I would argue that you should cap your family shoots at no larger than 5 people. It’s entirely possible that recommended social distancing measures could get more stringent as time goes on. You may even want to implement a hand-washing policy before the start and stop of each shoot. I’m sure your clients will appreciate that you keep their health and safety in mind.

Sports Photographers

Most sports photographers have already had this decision made for them. Sporting events and franchises have largely shut down regular operations.

From a public health perspective, this makes absolute sense. From a financial standpoint, photographers who shoot sporting events exclusively will be the hardest hit. It’ll be a great day when large sporting events return, but it might be a while.

Landscape and Nature Photographers

Your workflows may be among the least affected since you’re usually the only human involved. COVID-19 currently is not believed to be airborne in the sense that it’s unlikely to be carried by the wind into far-flung places. Hence, you should still be able to go out and make beautiful pictures provided you’re keeping in line with local ordinances.

For example, the state of New Jersey has implemented strict curfews between the hours of 8pm and 5am. I fully expect that other states will follow suit if they haven’t already.

Additionally, if your business model relies heavily on selling prints, then you may see a downturn in revenue based on market and economic factors. Still, wash your hands and clean your equipment.

Product and Commercial Photographers

You may have limitations on the size of crews that you can bring for different jobs. These might be imposed by your clients or even the state. Most 1-2 person teams (i.e. photographer + lighting assistant) should be fine so long as people diligently practice hygiene and social distancing measures during the shoot. That said, given the impact on the economy, jobs may be harder to come by.


I have some ideas, which include, but are not limited to: taking stock of your business, trying a new style of photography, and finding new inspiration from books and movies!

Check on each other

It’s important to keep in mind that social distancing does not mean a complete lack of human contact. We humans are social animals. Perhaps the most important thing we can all do is to check in with one another. A lot of us are already going through hard times and many others soon will. It can be a tremendous comfort to know that you’re not in this alone. Doing that is much more helpful than trying to panic.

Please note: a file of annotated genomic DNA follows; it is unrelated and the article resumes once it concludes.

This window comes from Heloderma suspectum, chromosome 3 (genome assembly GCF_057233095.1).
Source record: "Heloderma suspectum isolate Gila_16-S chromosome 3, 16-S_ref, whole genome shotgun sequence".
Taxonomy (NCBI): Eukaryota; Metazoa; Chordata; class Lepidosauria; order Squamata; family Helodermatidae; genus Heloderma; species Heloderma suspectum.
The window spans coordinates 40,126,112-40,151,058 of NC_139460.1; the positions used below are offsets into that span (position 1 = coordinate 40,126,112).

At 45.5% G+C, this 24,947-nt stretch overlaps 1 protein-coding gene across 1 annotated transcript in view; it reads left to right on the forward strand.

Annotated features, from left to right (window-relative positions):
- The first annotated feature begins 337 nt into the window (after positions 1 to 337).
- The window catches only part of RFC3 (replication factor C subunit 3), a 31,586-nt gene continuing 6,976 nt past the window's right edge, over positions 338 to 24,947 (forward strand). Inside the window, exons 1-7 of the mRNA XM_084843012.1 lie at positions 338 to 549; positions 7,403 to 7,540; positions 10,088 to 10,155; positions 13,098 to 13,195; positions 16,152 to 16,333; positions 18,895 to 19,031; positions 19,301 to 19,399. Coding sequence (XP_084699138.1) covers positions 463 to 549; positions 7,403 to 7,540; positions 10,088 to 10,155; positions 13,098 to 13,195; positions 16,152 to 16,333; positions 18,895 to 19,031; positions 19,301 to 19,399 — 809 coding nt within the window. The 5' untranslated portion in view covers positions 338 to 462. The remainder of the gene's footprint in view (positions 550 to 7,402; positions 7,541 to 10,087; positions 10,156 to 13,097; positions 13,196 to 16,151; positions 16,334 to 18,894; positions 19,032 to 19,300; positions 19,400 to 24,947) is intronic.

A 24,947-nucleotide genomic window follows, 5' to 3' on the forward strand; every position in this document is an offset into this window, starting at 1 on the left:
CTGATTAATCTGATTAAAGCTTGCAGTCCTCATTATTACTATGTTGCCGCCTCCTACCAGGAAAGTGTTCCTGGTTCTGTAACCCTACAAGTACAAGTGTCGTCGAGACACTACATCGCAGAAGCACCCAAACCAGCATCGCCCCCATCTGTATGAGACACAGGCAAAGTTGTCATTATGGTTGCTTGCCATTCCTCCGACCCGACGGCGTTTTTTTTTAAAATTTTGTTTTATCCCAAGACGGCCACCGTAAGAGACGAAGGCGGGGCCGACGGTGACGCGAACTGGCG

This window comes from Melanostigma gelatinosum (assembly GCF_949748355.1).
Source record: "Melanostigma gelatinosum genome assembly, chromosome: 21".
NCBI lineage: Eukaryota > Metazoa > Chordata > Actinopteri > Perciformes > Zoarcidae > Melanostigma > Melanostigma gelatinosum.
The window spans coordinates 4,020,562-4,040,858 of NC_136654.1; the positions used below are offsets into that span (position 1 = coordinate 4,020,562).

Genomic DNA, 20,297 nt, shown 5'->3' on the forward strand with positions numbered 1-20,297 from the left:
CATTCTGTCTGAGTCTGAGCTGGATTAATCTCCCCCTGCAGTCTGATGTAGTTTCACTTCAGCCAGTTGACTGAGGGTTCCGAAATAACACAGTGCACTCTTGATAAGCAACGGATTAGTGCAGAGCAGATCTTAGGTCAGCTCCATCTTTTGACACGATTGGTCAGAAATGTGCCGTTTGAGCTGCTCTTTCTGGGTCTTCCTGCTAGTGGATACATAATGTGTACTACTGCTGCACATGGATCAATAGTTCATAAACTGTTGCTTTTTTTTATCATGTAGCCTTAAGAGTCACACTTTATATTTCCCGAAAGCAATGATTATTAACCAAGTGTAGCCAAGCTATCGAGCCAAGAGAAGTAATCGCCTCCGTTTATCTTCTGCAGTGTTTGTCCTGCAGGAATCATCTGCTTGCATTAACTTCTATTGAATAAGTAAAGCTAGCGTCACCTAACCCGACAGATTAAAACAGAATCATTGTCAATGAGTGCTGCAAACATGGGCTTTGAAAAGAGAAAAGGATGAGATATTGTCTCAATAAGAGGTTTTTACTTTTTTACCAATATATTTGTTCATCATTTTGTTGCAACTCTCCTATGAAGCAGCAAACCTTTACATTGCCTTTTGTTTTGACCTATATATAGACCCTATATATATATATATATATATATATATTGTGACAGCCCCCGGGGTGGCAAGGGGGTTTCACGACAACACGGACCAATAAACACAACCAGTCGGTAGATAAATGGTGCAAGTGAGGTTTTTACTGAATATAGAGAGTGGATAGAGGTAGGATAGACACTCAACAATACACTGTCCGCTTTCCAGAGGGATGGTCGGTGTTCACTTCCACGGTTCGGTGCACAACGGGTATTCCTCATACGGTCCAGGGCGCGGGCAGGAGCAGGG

Take stock of your business

If you’re anything like me, then you’ve likely complained about not having time for certain things. This is a good opportunity to take stock of various aspects of your life, health, relationships, and business. Find your strengths and buttress them. Evaluate your weaknesses and mitigate them.

Explore nature (safely!)

Nature is still free — in fact, all New Jersey State parks are remaining open, provided you follow social distancing practices. Get outside and explore. You’ll see some of your favorite places with fresh eyes now that there are fewer people.

Try something new

To keep your creative edge going, you can try a whole new style of photography that you’ve never tried before. Not only will it improve your knowledge base, but it also might give you ideas for new offerings and markets you can tackle when you start rebuilding your business.

Find inspiration elsewhere

Read books, watch movies, listen to music, paint, and dance (preferably from a safe distance). Humans have been creating things since the dawn of time for moments such as these. They will commiserate with our fears, replenish our spirits, and inspire us for the future.

If you have any questions, please reach out! And join our Slack community here.